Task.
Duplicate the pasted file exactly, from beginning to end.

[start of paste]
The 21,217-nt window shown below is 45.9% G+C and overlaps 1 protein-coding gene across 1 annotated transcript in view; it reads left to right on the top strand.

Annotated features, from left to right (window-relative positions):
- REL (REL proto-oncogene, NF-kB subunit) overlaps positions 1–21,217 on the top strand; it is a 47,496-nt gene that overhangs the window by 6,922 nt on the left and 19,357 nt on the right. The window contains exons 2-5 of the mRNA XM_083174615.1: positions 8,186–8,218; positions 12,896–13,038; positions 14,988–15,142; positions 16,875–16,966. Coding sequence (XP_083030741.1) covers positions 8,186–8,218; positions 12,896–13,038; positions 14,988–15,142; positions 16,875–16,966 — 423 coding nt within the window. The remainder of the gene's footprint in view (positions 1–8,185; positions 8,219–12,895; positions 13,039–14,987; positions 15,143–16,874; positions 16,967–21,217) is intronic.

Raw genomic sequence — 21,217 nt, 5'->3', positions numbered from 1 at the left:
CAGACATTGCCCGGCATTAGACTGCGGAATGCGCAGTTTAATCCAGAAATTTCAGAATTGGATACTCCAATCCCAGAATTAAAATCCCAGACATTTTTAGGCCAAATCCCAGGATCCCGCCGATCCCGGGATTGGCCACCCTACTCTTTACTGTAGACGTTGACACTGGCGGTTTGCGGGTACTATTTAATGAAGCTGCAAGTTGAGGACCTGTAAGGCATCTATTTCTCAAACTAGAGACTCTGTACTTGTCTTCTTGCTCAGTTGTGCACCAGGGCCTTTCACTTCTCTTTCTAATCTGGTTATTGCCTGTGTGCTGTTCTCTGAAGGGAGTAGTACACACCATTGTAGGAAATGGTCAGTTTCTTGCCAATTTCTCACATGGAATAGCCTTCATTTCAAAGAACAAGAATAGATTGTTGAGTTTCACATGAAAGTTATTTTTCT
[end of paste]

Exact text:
The 21,217-nt window shown below is 45.9% G+C and overlaps 1 protein-coding gene across 1 annotated transcript in view; it reads left to right on the top strand.

Annotated features, from left to right (window-relative positions):
- REL (REL proto-oncogene, NF-kB subunit) overlaps positions 1–21,217 on the top strand; it is a 47,496-nt gene that overhangs the window by 6,922 nt on the left and 19,357 nt on the right. The window contains exons 2-5 of the mRNA XM_083174615.1: positions 8,186–8,218; positions 12,896–13,038; positions 14,988–15,142; positions 16,875–16,966. Coding sequence (XP_083030741.1) covers positions 8,186–8,218; positions 12,896–13,038; positions 14,988–15,142; positions 16,875–16,966 — 423 coding nt within the window. The remainder of the gene's footprint in view (positions 1–8,185; positions 8,219–12,895; positions 13,039–14,987; positions 15,143–16,874; positions 16,967–21,217) is intronic.

Raw genomic sequence — 21,217 nt, 5'->3', positions numbered from 1 at the left:
CAGACATTGCCCGGCATTAGACTGCGGAATGCGCAGTTTAATCCAGAAATTTCAGAATTGGATACTCCAATCCCAGAATTAAAATCCCAGACATTTTTAGGCCAAATCCCAGGATCCCGCCGATCCCGGGATTGGCCACCCTACTCTTTACTGTAGACGTTGACACTGGCGGTTTGCGGGTACTATTTAATGAAGCTGCAAGTTGAGGACCTGTAAGGCATCTATTTCTCAAACTAGAGACTCTGTACTTGTCTTCTTGCTCAGTTGTGCACCAGGGCCTTTCACTTCTCTTTCTAATCTGGTTATTGCCTGTGTGCTGTTCTCTGAAGGGAGTAGTACACACCATTGTAGGAAATGGTCAGTTTCTTGCCAATTTCTCACATGGAATAGCCTTCATTTCAAAGAACAAGAATAGATTGTTGAGTTTCACATGAAAGTTATTTTTCT